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Fire whirl

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Article Information
Category: Weather Weather
Content source: SKYbrary About SKYbrary
Content control: SKYbrary About SKYbrary
WX
Tag(s) Weather Phenomena

Description

A fire whirl, also commonly known as a fire devil, or, as a fire tornado, firenado, fire swirl, or fire twister, is a whirlwind induced by a fire and often (at least partially) composed of flame or ash. These start with a whirl of wind, often made visible by smoke, and may occur when intense rising heat and turbulent wind conditions combine to form whirling eddies of air. These eddies can contract a tornado-like vortex that sucks in debris and combustible gases.

Fire whirl - Source: Wikicommons

Even though a fire whirl is sometimes informally known as a firenado, it is not frequently classified as a tornado since its vortex does not always stretch from the base of the cloud to the ground. Fire whirls are not classic tornadoes since their vorticity derives from the temperature-induced lifting and surface winds instead of the tornadic mesocyclone aloft. A mesocyclone is an air vortex which is created in a convective storm. The rising air revolves around a vertical axis in a similar direction as the low-pressure systems in the specified hemisphere.

Formation

A fire whirl consists of a burning core and a rotating pocket of air. A fire whirl can reach up to 1,090 °C. Fire whirls occur when a wildfire, or especially firestorm, creates its own wind, which can spawn large vortices. Even bonfires often have whirls on a smaller scale and tiny fire whirls have been generated by very small fires in laboratories.

Most of the largest fire whirls are spawned from wildfires. They form when a warm updraft and convergence from the wildfire are present. They are usually 10–50 m tall, a few meters wide, and last only a few minutes. Some, however, can be more than 1 km tall, contain wind speeds over 200 km/h (120 mph), and persist for more than 20 minutes.

Fire whirls can uproot trees that are 15 m tall or more. These can also aid the 'spotting' ability of wildfires to propagate and start new fires as they lift burning materials such as tree bark. These burning embers can be blown away from the fireground by the stronger winds aloft.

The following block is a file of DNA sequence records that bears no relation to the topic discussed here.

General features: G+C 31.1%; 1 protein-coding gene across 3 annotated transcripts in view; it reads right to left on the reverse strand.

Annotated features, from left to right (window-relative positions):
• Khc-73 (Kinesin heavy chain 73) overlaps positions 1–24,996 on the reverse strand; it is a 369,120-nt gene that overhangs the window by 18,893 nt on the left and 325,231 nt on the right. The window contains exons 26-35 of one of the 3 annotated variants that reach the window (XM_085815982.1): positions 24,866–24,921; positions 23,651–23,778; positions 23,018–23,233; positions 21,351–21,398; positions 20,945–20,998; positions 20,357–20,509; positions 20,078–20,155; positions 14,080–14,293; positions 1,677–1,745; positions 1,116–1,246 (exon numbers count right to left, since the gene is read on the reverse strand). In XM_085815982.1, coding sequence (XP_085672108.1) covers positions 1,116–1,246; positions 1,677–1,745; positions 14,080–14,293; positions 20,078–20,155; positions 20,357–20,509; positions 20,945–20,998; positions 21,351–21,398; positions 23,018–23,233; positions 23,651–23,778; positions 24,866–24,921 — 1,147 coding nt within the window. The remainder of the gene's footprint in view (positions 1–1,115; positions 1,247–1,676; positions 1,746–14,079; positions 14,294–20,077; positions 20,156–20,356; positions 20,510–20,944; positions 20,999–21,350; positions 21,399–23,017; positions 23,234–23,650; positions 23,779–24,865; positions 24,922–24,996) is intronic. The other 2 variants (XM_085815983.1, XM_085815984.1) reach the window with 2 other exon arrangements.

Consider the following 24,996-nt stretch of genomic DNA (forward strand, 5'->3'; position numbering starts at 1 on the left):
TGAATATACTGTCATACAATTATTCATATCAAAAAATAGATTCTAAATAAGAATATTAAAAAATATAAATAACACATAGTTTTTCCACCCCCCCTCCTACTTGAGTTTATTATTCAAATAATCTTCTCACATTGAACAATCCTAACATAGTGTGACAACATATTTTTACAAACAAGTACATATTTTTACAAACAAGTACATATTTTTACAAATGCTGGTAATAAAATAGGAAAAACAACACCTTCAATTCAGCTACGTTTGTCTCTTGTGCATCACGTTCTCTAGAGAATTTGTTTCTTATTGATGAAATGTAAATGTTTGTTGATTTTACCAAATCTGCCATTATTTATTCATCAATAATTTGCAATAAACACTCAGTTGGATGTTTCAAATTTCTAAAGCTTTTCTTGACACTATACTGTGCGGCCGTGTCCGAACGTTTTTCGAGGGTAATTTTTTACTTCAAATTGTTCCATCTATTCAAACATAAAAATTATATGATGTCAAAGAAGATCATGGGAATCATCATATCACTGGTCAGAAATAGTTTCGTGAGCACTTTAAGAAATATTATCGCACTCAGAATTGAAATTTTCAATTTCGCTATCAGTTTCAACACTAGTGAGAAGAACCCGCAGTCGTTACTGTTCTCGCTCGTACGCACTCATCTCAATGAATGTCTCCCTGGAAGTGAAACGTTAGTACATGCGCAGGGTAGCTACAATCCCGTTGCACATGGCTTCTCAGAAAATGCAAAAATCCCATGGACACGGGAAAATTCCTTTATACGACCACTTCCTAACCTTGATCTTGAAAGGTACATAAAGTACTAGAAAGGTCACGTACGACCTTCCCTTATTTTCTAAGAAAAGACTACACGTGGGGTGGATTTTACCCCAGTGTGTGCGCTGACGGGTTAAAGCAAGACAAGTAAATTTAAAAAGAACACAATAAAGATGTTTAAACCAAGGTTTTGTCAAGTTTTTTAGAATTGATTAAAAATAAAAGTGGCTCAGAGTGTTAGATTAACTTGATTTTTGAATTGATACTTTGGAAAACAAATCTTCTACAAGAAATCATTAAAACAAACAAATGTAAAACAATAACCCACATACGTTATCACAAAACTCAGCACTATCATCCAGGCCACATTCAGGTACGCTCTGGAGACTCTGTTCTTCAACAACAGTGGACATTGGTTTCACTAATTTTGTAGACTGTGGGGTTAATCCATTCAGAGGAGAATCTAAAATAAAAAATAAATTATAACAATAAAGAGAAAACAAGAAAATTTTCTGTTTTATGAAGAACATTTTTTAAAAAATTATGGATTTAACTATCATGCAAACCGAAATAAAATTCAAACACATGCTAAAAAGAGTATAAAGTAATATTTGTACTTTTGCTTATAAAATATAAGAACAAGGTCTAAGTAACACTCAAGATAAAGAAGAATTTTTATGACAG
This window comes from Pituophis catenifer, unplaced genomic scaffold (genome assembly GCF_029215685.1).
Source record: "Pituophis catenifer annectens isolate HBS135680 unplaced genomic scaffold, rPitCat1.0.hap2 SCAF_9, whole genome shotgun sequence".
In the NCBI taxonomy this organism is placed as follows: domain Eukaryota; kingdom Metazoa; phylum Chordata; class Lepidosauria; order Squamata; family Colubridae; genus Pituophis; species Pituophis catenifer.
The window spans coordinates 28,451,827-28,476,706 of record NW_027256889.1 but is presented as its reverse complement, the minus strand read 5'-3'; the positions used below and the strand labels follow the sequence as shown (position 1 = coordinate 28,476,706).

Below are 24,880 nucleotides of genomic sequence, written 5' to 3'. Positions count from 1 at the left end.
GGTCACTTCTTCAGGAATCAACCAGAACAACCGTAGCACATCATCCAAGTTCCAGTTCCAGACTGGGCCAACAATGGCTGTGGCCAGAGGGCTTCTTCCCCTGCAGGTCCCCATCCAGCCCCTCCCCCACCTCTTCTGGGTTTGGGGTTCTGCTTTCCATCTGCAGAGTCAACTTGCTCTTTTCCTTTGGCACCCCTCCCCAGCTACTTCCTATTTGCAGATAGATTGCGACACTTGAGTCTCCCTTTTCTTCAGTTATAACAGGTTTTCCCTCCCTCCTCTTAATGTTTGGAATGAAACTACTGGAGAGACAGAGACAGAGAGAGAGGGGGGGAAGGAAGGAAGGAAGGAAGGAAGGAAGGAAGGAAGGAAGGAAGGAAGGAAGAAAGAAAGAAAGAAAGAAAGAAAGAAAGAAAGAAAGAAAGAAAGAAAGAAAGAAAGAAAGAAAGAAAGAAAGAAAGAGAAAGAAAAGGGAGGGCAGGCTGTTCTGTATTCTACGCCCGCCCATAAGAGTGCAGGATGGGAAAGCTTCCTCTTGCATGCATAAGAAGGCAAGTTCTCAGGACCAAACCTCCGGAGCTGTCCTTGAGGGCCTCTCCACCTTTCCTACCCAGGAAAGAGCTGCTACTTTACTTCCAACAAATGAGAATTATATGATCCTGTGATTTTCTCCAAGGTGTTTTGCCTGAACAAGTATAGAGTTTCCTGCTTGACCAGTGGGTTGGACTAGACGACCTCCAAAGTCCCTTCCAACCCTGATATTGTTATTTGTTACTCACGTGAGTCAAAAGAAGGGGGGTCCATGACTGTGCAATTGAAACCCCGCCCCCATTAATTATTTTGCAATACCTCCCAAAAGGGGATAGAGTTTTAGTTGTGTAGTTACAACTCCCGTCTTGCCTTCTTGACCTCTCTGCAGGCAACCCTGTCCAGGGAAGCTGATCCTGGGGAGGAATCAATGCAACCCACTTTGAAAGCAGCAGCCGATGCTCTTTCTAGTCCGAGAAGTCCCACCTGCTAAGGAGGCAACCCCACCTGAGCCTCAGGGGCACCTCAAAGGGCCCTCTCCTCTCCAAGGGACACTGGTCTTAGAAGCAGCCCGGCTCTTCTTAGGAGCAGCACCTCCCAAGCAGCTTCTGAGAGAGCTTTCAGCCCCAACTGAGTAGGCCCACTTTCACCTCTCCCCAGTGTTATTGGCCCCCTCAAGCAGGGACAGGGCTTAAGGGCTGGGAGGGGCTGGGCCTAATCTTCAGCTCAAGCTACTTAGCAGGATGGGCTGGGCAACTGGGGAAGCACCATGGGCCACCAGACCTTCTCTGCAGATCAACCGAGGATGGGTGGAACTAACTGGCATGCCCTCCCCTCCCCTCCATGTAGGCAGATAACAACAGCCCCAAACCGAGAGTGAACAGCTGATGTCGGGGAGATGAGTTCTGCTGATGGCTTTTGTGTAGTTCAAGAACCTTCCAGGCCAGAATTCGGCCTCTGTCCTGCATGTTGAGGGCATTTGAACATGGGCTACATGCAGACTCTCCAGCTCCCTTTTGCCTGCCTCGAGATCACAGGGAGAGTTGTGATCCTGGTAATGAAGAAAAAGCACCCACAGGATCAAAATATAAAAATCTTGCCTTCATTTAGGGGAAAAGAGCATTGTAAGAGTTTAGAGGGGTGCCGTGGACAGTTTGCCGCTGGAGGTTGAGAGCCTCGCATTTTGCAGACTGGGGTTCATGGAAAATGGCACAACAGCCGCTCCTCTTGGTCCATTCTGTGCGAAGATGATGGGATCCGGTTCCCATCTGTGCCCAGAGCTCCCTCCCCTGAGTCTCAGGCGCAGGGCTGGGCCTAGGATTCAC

Fire whirls can be common within the vicinity of a plume during a volcanic eruption. These range from small to large and form from a variety of mechanisms, including those akin to typical firewhirl processes, but can result in cumulonimbus flammagenitus spawning landspouts and waterspouts or even to develop mesoyclone-like updraft rotation of the plume itself and/or of the cumulonimbi, which can spawn tornadoes similar to those in supercells. Pyrocumulonimbi generated by large fires on rare occasions also develops in a similar way.

Classification

Fire whirls are violent and erratic in nature but there are currently three widely recognized types of fire whirls:

Type 1: Stable and centered over burning area.
Type 2: Stable or transient, downwind of burning area.
Type 3: Steady or transient, centered over an open area adjacent to an asymmetric burning area with wind.

The topography and wind patterns influence the type of fire whirl. Understanding of how type 3 fire whirls form is still limited. For example, type 3 fire whirls have been observed to form over water, burning with a blue flame indicating soot free combustion, described as a "blue whirl".

Safety of Aviation

Pilots should be aware of the dangers associated with wildfires. While most commercial flights are only likely to come close to a wildfire on approach to landing, pilots should be aware of the possibility of turbulence and loss of lift when overflying an area of wildfires. On approach, in close proximity to a wildfire, flight crews are likely to experience strong wind shear and reduced visibility. Crews should also keep a lookout for aircraft engaged in fire fighting operations that may be operating in close proximity to controlled airspace and approach lanes.

Related Articles

Further Reading

  • Fire Whirls; Ali Tohidi, Michael J. Gollner, and Huahua Xiao; University of Maryland, Annual Review of Fluid Mechanics 2018 50:1, 187-213.